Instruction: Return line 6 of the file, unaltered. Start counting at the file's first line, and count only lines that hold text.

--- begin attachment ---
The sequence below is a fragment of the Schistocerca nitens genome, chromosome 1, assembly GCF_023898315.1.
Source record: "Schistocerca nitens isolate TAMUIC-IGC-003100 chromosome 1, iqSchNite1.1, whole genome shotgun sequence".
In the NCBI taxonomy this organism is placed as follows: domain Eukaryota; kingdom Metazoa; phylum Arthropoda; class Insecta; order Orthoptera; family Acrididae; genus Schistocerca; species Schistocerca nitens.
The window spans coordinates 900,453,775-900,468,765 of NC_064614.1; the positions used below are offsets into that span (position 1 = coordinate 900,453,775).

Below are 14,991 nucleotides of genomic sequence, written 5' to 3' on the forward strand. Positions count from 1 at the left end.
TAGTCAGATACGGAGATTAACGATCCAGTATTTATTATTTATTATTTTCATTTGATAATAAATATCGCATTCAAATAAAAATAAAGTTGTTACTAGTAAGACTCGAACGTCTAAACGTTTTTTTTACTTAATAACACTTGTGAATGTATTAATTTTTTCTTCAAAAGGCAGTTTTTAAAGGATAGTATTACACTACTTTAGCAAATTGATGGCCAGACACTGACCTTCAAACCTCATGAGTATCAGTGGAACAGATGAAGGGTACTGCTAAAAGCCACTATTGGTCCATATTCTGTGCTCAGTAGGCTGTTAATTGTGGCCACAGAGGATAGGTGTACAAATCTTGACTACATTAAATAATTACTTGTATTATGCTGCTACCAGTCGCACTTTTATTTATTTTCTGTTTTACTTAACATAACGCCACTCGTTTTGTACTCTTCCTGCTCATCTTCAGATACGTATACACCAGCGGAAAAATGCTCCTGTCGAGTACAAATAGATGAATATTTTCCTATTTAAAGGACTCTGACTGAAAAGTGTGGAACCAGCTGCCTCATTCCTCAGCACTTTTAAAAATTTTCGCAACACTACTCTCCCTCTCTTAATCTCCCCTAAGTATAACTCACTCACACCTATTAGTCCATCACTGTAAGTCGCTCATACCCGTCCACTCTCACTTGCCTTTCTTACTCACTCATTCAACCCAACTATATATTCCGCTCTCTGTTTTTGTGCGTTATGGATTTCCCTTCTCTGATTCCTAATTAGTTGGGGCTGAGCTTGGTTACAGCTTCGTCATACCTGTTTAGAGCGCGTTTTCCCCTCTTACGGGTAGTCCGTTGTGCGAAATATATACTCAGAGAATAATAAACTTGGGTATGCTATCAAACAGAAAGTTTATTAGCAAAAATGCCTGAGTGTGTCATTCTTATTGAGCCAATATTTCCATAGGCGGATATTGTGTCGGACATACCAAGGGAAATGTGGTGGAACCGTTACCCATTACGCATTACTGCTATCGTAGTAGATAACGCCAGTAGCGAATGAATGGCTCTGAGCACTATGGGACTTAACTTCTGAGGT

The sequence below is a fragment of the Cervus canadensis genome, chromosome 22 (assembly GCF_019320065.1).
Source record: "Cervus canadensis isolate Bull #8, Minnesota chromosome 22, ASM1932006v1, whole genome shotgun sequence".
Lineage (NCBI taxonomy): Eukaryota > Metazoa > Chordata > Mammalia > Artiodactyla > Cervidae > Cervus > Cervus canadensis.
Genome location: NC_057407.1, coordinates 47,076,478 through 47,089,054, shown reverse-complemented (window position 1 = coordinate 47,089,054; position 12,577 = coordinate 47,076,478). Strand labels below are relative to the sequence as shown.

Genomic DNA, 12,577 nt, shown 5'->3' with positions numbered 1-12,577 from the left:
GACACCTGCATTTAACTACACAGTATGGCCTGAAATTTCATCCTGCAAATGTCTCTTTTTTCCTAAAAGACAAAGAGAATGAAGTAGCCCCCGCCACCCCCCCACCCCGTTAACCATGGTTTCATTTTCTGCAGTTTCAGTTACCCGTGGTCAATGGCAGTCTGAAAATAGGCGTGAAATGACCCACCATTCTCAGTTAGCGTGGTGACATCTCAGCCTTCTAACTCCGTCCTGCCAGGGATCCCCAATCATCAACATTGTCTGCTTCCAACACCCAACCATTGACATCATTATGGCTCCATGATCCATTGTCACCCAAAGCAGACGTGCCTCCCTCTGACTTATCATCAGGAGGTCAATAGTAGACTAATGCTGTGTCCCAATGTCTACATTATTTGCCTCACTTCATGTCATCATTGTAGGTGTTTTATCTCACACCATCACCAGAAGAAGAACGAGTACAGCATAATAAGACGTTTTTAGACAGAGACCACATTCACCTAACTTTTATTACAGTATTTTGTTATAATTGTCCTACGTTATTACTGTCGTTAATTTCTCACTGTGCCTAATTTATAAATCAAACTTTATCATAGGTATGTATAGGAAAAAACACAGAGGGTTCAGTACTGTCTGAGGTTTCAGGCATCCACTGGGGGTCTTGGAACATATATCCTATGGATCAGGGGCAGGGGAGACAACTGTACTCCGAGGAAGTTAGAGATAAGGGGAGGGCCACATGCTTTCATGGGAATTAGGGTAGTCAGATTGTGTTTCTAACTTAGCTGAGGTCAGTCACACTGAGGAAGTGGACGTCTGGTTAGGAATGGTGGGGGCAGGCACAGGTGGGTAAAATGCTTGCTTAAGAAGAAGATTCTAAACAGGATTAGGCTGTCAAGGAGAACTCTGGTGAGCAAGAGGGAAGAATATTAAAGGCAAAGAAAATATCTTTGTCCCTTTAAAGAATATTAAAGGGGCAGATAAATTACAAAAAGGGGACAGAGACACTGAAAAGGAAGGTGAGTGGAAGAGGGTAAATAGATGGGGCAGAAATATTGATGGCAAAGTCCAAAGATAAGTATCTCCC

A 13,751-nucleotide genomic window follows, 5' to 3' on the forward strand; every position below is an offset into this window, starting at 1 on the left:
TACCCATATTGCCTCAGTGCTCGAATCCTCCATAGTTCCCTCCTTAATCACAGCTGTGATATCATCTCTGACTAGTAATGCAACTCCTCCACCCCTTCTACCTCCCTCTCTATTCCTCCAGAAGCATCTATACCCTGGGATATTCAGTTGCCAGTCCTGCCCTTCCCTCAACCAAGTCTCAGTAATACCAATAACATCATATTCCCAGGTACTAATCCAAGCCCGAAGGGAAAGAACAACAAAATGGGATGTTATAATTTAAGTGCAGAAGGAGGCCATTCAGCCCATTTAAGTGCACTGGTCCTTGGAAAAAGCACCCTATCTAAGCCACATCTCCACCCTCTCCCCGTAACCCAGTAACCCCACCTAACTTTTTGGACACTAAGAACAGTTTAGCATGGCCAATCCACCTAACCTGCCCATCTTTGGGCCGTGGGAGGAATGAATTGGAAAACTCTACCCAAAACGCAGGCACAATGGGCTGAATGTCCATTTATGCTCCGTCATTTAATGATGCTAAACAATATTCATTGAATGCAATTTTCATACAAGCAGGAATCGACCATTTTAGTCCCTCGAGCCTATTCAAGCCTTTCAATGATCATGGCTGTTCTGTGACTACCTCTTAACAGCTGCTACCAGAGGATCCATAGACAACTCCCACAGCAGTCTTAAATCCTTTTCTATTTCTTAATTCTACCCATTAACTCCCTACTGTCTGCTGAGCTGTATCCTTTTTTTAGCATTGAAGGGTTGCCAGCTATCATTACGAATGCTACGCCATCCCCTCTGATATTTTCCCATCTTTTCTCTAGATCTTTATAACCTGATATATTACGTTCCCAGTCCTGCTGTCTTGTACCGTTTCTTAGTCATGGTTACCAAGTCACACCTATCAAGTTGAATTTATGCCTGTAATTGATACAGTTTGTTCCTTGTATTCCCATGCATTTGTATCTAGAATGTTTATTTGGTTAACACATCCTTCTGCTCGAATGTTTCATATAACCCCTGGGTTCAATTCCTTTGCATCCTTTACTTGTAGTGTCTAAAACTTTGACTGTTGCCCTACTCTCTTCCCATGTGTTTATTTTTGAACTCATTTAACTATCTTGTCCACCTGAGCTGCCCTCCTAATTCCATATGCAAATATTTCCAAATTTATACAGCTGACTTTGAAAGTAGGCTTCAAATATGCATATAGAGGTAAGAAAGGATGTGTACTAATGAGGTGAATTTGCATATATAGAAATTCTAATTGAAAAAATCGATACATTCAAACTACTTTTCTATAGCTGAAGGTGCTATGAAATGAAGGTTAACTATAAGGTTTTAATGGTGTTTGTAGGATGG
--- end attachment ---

TAGTCAGATACGGAGATTAACGATCCAGTATTTATTATTTATTATTTTCATTTGATAATAAATATCGCATTCAAATAAAAATAAAGTTGTTACTAGTAAGACTCGAACGTCTAAACGTTTTTTTTACTTAATAACACTTGTGAATGTATTAATTTTTTCTTCAAAAGGCAGTTTTTAAAGGATAGTATTACACTACTTTAGCAAATTGATGGCCAGACACTGACCTTCAAACCTCATGAGTATCAGTGGAACAGATGAAGGGTACTGCTAAAAGCCACTATTGGTCCATATTCTGTGCTCAGTAGGCTGTTAATTGTGGCCACAGAGGATAGGTGTACAAATCTTGACTACATTAAATAATTACTTGTATTATGCTGCTACCAGTCGCACTTTTATTTATTTTCTGTTTTACTTAACATAACGCCACTCGTTTTGTACTCTTCCTGCTCATCTTCAGATACGTATACACCAGCGGAAAAATGCTCCTGTCGAGTACAAATAGATGAATATTTTCCTATTTAAAGGACTCTGACTGAAAAGTGTGGAACCAGCTGCCTCATTCCTCAGCACTTTTAAAAATTTTCGCAACACTACTCTCCCTCTCTTAATCTCCCCTAAGTATAACTCACTCACACCTATTAGTCCATCACTGTAAGTCGCTCATACCCGTCCACTCTCACTTGCCTTTCTTACTCACTCATTCAACCCAACTATATATTCCGCTCTCTGTTTTTGTGCGTTATGGATTTCCCTTCTCTGATTCCTAATTAGTTGGGGCTGAGCTTGGTTACAGCTTCGTCATACCTGTTTAGAGCGCGTTTTCCCCTCTTACGGGTAGTCCGTTGTGCGAAATATATACTCAGAGAATAATAAACTTGGGTATGCTATCAAACAGAAAGTTTATTAGCAAAAATGCCTGAGTGTGTCATTCTTATTGAGCCAATATTTCCATAGGCGGATATTGTGTCGGACATACCAAGGGAAATGTGGTGGAACCGTTACCCATTACGCATTACTGCTATCGTAGTAGATAACGCCAGTAGCGAATGAATGGCTCTGAGCACTATGGGACTTAACTTCTGAGGT